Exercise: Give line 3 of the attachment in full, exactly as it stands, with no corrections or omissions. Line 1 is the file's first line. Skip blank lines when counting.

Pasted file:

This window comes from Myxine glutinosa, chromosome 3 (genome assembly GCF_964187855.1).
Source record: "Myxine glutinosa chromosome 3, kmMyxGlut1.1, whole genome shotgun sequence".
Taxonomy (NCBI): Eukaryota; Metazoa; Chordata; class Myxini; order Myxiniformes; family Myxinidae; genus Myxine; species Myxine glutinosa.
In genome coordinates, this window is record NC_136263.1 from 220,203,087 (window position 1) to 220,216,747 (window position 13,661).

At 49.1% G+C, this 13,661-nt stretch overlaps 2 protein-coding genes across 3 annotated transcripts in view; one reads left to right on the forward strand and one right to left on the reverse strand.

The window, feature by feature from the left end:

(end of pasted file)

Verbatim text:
Taxonomy (NCBI): Eukaryota; Metazoa; Chordata; class Myxini; order Myxiniformes; family Myxinidae; genus Myxine; species Myxine glutinosa.